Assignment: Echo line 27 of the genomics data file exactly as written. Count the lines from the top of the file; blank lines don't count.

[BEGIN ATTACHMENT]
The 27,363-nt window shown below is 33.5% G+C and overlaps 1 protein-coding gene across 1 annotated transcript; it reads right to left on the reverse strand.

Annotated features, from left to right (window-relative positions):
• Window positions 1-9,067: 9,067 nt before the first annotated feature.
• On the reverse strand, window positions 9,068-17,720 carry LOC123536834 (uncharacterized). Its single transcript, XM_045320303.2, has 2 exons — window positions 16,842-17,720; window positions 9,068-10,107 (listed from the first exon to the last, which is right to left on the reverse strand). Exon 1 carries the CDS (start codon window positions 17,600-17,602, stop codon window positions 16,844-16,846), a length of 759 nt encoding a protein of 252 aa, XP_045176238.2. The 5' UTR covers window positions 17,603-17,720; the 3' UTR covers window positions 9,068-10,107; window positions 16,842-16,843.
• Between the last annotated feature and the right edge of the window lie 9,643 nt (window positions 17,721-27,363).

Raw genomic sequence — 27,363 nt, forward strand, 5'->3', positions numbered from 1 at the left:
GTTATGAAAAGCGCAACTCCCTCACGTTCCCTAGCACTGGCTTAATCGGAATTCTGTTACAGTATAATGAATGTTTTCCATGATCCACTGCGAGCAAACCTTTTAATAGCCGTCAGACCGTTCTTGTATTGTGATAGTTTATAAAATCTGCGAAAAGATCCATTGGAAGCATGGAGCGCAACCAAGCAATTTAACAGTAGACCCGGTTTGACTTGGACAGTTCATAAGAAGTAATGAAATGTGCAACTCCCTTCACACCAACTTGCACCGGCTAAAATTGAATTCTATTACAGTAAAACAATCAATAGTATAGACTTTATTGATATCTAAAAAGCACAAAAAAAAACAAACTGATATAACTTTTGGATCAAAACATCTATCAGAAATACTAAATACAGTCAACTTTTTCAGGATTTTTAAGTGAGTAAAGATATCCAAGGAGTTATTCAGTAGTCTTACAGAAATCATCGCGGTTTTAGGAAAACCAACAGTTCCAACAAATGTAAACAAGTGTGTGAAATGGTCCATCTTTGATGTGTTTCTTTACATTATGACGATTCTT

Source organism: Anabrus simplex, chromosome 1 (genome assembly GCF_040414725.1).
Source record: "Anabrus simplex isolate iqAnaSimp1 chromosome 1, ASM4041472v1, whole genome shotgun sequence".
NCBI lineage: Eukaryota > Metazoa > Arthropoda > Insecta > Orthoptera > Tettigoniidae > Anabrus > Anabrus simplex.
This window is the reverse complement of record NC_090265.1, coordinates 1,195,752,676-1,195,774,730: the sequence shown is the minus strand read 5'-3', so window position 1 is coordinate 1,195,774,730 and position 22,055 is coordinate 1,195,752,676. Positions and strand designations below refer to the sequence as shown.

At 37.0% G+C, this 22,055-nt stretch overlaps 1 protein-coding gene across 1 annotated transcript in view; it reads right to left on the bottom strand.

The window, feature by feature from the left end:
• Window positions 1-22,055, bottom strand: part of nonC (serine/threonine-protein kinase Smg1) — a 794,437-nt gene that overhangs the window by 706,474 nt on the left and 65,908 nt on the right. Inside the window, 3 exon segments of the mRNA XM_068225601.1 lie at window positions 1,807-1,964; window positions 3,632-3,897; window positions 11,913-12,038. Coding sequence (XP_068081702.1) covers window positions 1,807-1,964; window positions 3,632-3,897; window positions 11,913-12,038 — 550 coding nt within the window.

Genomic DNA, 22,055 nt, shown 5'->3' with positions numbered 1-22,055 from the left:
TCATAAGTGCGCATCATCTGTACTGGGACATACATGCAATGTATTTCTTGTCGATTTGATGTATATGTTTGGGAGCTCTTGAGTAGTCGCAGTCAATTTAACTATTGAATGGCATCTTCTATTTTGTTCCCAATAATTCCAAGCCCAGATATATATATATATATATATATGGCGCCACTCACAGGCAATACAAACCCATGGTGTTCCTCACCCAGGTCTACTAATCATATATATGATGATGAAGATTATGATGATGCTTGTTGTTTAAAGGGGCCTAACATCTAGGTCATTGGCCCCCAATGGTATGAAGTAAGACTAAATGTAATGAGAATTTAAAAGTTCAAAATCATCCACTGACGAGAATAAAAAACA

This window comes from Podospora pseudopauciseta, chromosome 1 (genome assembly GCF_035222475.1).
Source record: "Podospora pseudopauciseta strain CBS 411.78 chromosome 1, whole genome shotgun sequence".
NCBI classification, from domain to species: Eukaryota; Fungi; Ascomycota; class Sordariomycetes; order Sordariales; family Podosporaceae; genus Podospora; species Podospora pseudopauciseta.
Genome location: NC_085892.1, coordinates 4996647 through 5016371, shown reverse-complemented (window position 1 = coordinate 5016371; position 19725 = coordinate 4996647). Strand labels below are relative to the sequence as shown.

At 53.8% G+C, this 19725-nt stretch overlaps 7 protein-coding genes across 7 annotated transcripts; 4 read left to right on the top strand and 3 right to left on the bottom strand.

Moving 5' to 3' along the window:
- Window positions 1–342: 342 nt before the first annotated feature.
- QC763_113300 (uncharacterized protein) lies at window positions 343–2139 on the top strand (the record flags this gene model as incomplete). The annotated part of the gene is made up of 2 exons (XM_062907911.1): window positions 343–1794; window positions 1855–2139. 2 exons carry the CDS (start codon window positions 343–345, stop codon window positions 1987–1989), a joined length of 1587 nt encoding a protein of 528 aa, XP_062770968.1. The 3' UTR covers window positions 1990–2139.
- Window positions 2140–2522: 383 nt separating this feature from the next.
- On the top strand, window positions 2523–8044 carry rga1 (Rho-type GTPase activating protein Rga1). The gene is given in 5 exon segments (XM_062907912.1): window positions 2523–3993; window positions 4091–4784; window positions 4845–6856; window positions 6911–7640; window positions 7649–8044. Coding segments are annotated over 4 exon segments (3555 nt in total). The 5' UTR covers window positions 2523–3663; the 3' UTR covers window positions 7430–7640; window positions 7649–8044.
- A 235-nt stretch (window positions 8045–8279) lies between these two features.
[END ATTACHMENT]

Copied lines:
- A 235-nt stretch (window positions 8045–8279) lies between these two features.